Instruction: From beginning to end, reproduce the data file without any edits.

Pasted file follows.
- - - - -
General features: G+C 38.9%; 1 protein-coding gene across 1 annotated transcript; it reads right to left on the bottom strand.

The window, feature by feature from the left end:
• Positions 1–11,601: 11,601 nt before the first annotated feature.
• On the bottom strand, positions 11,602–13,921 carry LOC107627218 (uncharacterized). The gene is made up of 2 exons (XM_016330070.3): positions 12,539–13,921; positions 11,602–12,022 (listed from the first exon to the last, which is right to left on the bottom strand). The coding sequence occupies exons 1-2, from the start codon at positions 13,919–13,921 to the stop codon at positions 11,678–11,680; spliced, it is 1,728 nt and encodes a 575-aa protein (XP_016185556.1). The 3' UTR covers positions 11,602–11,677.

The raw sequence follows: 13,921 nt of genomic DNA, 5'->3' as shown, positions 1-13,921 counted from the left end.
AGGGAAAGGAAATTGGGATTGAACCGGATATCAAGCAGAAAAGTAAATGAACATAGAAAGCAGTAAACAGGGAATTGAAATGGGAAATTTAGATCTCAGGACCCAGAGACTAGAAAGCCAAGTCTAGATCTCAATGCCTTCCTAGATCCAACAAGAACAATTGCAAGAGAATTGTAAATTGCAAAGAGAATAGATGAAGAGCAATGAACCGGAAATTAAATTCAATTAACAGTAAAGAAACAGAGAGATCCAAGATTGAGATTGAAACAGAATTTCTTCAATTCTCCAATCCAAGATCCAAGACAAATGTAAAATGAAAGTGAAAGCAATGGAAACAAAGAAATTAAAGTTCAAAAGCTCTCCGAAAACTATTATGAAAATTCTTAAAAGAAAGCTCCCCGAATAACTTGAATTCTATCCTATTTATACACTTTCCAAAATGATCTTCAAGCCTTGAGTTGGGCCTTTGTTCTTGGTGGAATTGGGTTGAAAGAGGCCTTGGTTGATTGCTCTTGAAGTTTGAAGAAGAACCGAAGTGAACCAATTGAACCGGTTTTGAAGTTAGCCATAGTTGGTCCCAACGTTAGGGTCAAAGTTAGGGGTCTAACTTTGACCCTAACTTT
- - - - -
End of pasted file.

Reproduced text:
General features: G+C 38.9%; 1 protein-coding gene across 1 annotated transcript; it reads right to left on the bottom strand.

The window, feature by feature from the left end:
• Positions 1–11,601: 11,601 nt before the first annotated feature.
• On the bottom strand, positions 11,602–13,921 carry LOC107627218 (uncharacterized). The gene is made up of 2 exons (XM_016330070.3): positions 12,539–13,921; positions 11,602–12,022 (listed from the first exon to the last, which is right to left on the bottom strand). The coding sequence occupies exons 1-2, from the start codon at positions 13,919–13,921 to the stop codon at positions 11,678–11,680; spliced, it is 1,728 nt and encodes a 575-aa protein (XP_016185556.1). The 3' UTR covers positions 11,602–11,677.

The raw sequence follows: 13,921 nt of genomic DNA, 5'->3' as shown, positions 1-13,921 counted from the left end.
AGGGAAAGGAAATTGGGATTGAACCGGATATCAAGCAGAAAAGTAAATGAACATAGAAAGCAGTAAACAGGGAATTGAAATGGGAAATTTAGATCTCAGGACCCAGAGACTAGAAAGCCAAGTCTAGATCTCAATGCCTTCCTAGATCCAACAAGAACAATTGCAAGAGAATTGTAAATTGCAAAGAGAATAGATGAAGAGCAATGAACCGGAAATTAAATTCAATTAACAGTAAAGAAACAGAGAGATCCAAGATTGAGATTGAAACAGAATTTCTTCAATTCTCCAATCCAAGATCCAAGACAAATGTAAAATGAAAGTGAAAGCAATGGAAACAAAGAAATTAAAGTTCAAAAGCTCTCCGAAAACTATTATGAAAATTCTTAAAAGAAAGCTCCCCGAATAACTTGAATTCTATCCTATTTATACACTTTCCAAAATGATCTTCAAGCCTTGAGTTGGGCCTTTGTTCTTGGTGGAATTGGGTTGAAAGAGGCCTTGGTTGATTGCTCTTGAAGTTTGAAGAAGAACCGAAGTGAACCAATTGAACCGGTTTTGAAGTTAGCCATAGTTGGTCCCAACGTTAGGGTCAAAGTTAGGGGTCTAACTTTGACCCTAACTTT